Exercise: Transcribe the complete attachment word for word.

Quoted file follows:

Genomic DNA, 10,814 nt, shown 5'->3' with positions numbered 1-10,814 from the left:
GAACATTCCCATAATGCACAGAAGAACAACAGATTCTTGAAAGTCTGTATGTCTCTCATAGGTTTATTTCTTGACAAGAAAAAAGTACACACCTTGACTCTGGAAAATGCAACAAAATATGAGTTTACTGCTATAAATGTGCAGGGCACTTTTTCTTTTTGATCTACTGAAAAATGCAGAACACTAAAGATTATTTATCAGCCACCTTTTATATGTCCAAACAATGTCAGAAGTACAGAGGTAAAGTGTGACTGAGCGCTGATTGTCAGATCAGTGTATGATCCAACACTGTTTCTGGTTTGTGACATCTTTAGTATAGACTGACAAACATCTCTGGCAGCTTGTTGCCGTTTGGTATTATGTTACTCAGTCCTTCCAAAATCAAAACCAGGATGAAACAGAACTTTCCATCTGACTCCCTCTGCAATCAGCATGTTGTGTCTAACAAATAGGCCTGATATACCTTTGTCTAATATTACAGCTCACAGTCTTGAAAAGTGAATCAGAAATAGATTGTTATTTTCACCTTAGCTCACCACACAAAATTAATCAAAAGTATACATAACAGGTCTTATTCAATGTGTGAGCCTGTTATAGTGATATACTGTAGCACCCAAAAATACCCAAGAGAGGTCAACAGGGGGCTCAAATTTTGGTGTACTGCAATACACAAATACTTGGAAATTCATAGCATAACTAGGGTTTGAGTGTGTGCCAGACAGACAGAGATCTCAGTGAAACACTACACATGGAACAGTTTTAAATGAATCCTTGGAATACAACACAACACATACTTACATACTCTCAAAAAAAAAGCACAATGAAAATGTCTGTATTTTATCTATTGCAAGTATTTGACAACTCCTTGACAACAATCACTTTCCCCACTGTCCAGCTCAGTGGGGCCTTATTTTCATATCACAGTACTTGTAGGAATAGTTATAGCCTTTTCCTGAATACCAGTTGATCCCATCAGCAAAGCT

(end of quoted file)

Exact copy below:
Genomic DNA, 10,814 nt, shown 5'->3' with positions numbered 1-10,814 from the left:
GAACATTCCCATAATGCACAGAAGAACAACAGATTCTTGAAAGTCTGTATGTCTCTCATAGGTTTATTTCTTGACAAGAAAAAAGTACACACCTTGACTCTGGAAAATGCAACAAAATATGAGTTTACTGCTATAAATGTGCAGGGCACTTTTTCTTTTTGATCTACTGAAAAATGCAGAACACTAAAGATTATTTATCAGCCACCTTTTATATGTCCAAACAATGTCAGAAGTACAGAGGTAAAGTGTGACTGAGCGCTGATTGTCAGATCAGTGTATGATCCAACACTGTTTCTGGTTTGTGACATCTTTAGTATAGACTGACAAACATCTCTGGCAGCTTGTTGCCGTTTGGTATTATGTTACTCAGTCCTTCCAAAATCAAAACCAGGATGAAACAGAACTTTCCATCTGACTCCCTCTGCAATCAGCATGTTGTGTCTAACAAATAGGCCTGATATACCTTTGTCTAATATTACAGCTCACAGTCTTGAAAAGTGAATCAGAAATAGATTGTTATTTTCACCTTAGCTCACCACACAAAATTAATCAAAAGTATACATAACAGGTCTTATTCAATGTGTGAGCCTGTTATAGTGATATACTGTAGCACCCAAAAATACCCAAGAGAGGTCAACAGGGGGCTCAAATTTTGGTGTACTGCAATACACAAATACTTGGAAATTCATAGCATAACTAGGGTTTGAGTGTGTGCCAGACAGACAGAGATCTCAGTGAAACACTACACATGGAACAGTTTTAAATGAATCCTTGGAATACAACACAACACATACTTACATACTCTCAAAAAAAAAGCACAATGAAAATGTCTGTATTTTATCTATTGCAAGTATTTGACAACTCCTTGACAACAATCACTTTCCCCACTGTCCAGCTCAGTGGGGCCTTATTTTCATATCACAGTACTTGTAGGAATAGTTATAGCCTTTTCCTGAATACCAGTTGATCCCATCAGCAAAGCT